Sir John Northcote. The gentleman that brought in the
Bill deserves thanks from you and from the nation. All exceptions against the Bill are against the words; which a Committee may amend. I am for the commitment of the Bill.
First make a previous vote, that no money shall be levied
but by assent of this Parliament. That will answer that objection, that this is no confirmation; or, else, let your
Declaration be connected with the Bill.
The customs have always been dedicated to the sea service,
the excise to the army. Give it as a free gift of yours to the
Protector, or for two, three, four, or five years. I like not
those words, "unless there be extraordinary occasion for
them." By that rule, the Chief Magistrate may take it up,
again, when he pleases.
Mr. Neville. I am so far from blaming the gentleman that
brought in this Bill, that I would have brought it in, myself.
I believe there are some defects in the levy, that unless you
do something in this, they cannot act so cheerfully, that
act in it.
The ends of Parliament have ever since King James's time
been untimely ends. The people were wise, and would not
serve those ends that they were called together for.
Our new monarchy had the same influence on Parliament.
The Instrument of Government had made good humane provision for the maintenance of thirty thousand men, (fn. 4) with
whose pay you could not meddle. (fn. 5) It was not thought
so good to be on a military account, but upon a legal, which
you know has its flaw.
If there had not been a necessity for calling you, you had
not been here. You are here to serve turns, to strengthen
the government, and to pay two millions of money.
You have a single person in a possessory right, put in by
the Council; that call themselves a council, I know not
by what law. You have made several votes. I hope, if
ever the Bill comes on again, we shall speak to that point of
the single person. Consider your own constitution before
you settle your revenue. This is hysteron proteron. (fn. 6) It may
be, you will think fit to retrench the Chief Magistrate's
charge, that he may not go out with his chariots and horses,
the powers of the heathen.
I would have no excise levied after this Parliament, unless
confirmed by the Parliament.
Mr. Stephens, We learn out of the "Mirror of Justices" (fn. 7)
the end of calling Parliaments. Noy (fn. 8) said in Parliament,
"Before we grant money let us see whether we have it or
no." It was a constant rule, to hear the grievances of the
people, before ever any money was granted.
The gentleman that brought in the Bill, did it out of a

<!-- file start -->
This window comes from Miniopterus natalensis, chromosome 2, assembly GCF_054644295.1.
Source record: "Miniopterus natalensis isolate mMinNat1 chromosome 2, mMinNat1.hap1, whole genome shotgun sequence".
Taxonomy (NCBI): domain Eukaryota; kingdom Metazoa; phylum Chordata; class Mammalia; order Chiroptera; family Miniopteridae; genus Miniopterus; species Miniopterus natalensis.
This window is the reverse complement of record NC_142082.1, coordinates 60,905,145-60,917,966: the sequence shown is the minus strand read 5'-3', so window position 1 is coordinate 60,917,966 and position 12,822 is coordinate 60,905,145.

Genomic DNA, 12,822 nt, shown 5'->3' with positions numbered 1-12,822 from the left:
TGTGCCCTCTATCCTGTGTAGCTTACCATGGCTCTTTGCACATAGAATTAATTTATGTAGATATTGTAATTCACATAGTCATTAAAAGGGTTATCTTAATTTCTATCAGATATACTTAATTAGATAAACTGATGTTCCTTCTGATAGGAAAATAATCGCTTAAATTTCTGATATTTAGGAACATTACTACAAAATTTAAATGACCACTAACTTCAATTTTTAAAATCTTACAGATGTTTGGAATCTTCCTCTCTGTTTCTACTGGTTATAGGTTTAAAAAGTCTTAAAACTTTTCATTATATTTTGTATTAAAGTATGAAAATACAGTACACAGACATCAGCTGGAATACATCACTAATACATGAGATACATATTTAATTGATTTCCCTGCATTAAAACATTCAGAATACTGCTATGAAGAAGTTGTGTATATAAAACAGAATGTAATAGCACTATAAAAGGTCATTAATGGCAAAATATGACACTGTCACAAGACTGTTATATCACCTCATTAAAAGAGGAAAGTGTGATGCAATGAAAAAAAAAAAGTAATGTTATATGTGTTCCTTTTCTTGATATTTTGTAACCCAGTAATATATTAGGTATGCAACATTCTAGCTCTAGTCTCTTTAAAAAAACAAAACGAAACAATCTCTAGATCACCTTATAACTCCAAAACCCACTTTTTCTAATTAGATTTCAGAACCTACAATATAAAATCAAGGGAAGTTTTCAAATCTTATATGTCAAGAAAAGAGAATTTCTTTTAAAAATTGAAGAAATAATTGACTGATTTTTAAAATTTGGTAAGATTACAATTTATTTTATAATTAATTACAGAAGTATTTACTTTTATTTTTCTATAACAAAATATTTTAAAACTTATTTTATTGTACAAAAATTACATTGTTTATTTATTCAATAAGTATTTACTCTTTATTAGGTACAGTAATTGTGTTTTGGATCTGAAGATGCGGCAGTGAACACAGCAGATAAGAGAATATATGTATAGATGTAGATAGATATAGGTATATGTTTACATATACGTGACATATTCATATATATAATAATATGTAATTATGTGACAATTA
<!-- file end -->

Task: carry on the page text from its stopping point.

good affection. I am neither for rejecting it, nor committing
it at present. I shall not be against granting the excise.
I joined with you in settling the single person, and would
have him possess a competent support; but do it in its due
We have a great deal of need to provide for the people's
rights, that have been of late so much abused. I would have
successive Parliaments, and not a continual Parliament.
The King could never get the people to acknowledge that
the customs were his. This of excise was never to be borne
in a Parliament. I would not have this continued, on pretence of necessity, longer then needs must be. I would have
two distinct Bills brought in by way of grant; and along
with them a Bill to preserve the people's rights.
Sir Anthony Ashley Cooper. Will you settle this revenue, and not in the body of your government, to see what
your money shall go to support? It is not yet said what
hand you shall have in any thing. Once declare money,
they may go on without you.
The money is paid already. I would have you put no
discountenance upon it Make a previous vote, that after
this present Parliament none shall presume to levy this duty.
That will keep it a-foot this Parliament; and, in the mean
time, you may settle it. Nobody can complain why they
want money, if we be dissolved. If you have not time to
grant it, and be willing to it, you are excused.
I shall offer this previous vote: and he read it and put it to
the table. He said it was not his own, but Mr. Neville's.
Resolved and declared, that no law for excise shall be
of force, nor excise levied, after the end or other determination of this Parliament.
Lord Falkland. First settle his Highness, before you
settle his revenue.
Mr. Disbrowe. Can a vote take away a law ? It may
strengthen it, but it cannot null it. Is it not better to make
it for a time, and then to cease ?
It is said, the people's grievances should first be heard.
Has hot this been taken as the greatest grievance that ever
was complained of this Parliament. I am against having it
constituted by this Parliament. When first laid on, it was
looked on by those that laid it on, with weeping eyes and
wounded hearts. You find this upon you already. Which
will be most acceptable to the people, to do it with your own
hands, or only to limit it for a time ? Time was when this
would have been hugely comfortable. If a gift of yours,
to whom will you give it? Is it not to your servant, to
dispose of it for your use ?
It is said, "When the Court was out at heels, then Parliaments were called." This money goes not to maintain
a King's court, but to maintain your forces against your